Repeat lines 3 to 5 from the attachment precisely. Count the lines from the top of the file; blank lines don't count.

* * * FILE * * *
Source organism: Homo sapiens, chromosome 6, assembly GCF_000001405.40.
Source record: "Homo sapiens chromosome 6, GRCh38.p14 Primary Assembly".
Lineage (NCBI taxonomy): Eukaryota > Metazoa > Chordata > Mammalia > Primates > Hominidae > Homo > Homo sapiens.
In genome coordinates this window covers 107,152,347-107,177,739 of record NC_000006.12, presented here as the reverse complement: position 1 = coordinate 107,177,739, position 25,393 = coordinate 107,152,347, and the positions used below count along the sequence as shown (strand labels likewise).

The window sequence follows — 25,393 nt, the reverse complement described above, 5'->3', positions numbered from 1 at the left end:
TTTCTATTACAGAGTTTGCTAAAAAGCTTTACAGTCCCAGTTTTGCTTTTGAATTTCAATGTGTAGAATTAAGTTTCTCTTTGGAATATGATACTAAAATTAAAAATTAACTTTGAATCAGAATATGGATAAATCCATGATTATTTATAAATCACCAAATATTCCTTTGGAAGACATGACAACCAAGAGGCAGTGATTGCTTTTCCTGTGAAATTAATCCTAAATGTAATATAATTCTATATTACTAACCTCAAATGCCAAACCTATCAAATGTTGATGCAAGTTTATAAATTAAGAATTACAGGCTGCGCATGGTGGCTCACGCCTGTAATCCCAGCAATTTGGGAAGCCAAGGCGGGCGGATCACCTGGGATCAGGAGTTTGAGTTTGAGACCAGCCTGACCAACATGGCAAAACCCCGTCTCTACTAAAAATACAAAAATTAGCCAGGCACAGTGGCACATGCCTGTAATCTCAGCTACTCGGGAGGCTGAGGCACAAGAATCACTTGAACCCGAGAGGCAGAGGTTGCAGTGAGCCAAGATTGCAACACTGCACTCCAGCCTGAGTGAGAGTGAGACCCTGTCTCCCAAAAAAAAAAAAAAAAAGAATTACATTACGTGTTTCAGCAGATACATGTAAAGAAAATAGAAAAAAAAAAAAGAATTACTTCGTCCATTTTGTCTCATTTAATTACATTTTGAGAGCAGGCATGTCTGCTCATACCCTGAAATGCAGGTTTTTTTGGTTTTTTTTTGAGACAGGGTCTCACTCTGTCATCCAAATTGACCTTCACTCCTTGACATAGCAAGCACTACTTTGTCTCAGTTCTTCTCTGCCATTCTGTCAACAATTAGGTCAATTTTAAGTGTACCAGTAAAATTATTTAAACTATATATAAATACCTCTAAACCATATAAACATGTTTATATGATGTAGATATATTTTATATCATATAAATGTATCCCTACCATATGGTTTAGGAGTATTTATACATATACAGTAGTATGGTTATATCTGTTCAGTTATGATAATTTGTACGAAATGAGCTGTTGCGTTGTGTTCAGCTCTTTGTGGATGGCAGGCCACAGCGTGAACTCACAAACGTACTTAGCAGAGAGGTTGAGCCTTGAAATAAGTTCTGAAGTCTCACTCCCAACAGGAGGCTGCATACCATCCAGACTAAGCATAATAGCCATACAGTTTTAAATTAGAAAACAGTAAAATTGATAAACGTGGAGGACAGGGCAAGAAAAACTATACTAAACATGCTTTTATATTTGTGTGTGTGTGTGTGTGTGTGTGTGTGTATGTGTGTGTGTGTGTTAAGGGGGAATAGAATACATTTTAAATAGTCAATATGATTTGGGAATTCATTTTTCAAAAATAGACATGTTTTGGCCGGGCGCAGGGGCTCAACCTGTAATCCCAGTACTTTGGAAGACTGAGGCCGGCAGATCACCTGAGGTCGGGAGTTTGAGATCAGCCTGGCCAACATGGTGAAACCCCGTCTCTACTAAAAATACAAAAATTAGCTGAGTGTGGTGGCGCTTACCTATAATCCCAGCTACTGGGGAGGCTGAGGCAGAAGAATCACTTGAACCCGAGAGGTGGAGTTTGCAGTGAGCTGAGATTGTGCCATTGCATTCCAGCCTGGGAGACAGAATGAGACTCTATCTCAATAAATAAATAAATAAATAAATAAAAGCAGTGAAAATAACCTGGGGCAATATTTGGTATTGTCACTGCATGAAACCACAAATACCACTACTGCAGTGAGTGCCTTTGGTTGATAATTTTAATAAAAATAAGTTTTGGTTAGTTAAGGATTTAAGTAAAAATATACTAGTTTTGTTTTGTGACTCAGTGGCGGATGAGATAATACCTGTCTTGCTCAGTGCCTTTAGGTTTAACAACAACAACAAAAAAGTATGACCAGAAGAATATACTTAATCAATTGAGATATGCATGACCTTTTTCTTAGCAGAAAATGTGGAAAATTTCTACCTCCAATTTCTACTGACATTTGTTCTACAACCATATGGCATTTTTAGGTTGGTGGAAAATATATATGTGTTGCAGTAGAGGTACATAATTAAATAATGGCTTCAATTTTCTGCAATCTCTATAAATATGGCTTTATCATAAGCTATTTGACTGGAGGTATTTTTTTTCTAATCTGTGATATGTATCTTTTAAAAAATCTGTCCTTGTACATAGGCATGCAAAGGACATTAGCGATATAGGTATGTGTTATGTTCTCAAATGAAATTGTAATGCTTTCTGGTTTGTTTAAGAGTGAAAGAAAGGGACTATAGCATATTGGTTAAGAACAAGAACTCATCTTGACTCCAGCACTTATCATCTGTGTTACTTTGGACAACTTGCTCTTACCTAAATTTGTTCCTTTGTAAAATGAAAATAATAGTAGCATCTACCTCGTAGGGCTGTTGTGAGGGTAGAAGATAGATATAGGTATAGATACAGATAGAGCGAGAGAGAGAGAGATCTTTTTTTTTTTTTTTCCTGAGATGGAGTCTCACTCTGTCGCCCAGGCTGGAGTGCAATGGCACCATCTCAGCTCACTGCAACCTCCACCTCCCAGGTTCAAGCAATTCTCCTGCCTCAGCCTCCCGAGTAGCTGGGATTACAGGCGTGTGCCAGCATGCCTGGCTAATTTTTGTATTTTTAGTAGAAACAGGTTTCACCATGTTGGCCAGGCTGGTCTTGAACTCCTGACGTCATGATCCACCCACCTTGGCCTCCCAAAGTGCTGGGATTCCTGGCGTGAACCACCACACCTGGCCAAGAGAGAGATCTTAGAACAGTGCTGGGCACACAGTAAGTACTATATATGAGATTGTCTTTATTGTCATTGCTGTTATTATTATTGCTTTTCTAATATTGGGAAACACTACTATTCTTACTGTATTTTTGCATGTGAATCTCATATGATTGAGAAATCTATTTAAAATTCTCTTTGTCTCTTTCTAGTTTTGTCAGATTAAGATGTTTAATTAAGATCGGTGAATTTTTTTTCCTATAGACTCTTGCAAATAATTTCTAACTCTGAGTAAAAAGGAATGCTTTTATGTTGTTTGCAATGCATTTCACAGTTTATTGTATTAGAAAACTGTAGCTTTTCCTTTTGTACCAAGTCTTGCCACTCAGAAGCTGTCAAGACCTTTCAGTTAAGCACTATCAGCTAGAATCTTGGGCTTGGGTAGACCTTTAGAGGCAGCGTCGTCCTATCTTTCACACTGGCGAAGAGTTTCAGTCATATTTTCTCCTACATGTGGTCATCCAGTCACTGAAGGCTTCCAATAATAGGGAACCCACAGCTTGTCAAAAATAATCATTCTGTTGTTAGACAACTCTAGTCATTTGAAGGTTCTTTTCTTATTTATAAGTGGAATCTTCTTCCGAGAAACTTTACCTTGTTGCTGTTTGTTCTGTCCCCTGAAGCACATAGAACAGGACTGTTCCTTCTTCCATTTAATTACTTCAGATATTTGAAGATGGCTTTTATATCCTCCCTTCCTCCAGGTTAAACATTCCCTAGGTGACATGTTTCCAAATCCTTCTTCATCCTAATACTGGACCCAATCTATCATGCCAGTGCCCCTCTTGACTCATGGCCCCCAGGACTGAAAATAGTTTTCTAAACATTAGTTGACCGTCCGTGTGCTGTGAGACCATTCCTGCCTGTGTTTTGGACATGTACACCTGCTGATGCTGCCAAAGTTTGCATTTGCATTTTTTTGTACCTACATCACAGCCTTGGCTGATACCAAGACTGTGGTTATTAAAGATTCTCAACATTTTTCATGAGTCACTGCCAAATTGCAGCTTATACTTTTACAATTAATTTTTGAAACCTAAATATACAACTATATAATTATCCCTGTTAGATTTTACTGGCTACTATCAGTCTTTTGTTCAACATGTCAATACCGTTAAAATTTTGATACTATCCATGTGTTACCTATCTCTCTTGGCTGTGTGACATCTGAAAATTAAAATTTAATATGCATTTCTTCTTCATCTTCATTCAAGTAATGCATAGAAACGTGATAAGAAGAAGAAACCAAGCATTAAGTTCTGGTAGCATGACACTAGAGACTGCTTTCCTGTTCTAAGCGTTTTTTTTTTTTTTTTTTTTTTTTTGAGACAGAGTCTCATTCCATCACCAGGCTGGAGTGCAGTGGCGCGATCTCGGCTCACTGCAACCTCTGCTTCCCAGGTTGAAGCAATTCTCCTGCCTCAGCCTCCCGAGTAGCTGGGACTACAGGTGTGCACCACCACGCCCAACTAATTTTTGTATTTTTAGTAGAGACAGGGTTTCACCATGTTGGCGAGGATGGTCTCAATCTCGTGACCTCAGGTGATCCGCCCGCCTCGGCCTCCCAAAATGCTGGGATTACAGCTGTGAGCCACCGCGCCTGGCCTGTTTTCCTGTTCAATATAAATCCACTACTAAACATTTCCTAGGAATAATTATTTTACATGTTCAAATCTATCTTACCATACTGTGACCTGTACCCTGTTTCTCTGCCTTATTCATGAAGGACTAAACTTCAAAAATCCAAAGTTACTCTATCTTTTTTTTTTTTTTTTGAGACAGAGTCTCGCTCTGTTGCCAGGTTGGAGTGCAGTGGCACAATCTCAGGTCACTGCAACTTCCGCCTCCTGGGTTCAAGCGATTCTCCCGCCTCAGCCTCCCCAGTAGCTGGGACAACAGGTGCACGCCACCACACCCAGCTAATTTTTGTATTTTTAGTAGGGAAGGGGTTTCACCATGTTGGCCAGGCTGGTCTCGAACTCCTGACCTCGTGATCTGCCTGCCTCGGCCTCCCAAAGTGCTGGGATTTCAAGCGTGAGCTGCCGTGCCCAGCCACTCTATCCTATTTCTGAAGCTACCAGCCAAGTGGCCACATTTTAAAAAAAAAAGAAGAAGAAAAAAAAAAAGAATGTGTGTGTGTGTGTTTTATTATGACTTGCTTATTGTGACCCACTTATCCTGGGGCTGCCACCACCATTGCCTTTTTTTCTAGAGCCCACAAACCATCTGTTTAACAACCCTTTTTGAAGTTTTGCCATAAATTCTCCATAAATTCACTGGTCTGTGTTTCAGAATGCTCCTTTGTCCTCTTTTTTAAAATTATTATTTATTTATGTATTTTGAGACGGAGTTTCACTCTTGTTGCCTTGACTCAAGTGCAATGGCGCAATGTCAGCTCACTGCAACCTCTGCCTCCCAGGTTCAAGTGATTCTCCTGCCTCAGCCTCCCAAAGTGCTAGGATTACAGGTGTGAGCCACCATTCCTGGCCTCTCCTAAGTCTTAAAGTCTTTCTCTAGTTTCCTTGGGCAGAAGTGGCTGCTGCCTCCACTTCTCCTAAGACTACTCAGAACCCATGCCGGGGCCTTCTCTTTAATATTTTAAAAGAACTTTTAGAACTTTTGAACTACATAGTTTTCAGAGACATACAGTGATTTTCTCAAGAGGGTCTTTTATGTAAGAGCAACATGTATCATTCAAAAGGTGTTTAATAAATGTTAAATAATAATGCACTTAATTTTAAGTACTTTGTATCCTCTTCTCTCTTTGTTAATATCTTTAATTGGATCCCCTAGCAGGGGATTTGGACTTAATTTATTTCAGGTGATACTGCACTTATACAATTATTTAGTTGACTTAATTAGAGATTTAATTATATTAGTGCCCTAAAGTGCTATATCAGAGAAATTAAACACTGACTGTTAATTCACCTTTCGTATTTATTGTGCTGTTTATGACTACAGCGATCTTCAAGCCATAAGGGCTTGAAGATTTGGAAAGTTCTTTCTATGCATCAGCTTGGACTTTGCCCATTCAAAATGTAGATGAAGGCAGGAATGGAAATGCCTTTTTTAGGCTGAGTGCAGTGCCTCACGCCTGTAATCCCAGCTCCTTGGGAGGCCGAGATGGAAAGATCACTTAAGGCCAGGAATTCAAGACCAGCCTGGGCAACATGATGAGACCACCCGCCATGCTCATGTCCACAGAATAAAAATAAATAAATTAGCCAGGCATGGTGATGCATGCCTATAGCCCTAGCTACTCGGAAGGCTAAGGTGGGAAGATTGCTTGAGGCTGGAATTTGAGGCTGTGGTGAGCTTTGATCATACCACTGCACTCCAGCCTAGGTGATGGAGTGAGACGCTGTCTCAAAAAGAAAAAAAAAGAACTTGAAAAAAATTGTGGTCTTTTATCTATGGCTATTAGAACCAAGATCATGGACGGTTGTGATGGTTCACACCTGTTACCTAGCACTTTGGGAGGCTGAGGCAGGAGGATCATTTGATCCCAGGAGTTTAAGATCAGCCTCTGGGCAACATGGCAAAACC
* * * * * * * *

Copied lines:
Lineage (NCBI taxonomy): Eukaryota > Metazoa > Chordata > Mammalia > Primates > Hominidae > Homo > Homo sapiens.
In genome coordinates this window covers 107,152,347-107,177,739 of record NC_000006.12, presented here as the reverse complement: position 1 = coordinate 107,177,739, position 25,393 = coordinate 107,152,347, and the positions used below count along the sequence as shown (strand labels likewise).

The window sequence follows — 25,393 nt, the reverse complement described above, 5'->3', positions numbered from 1 at the left end: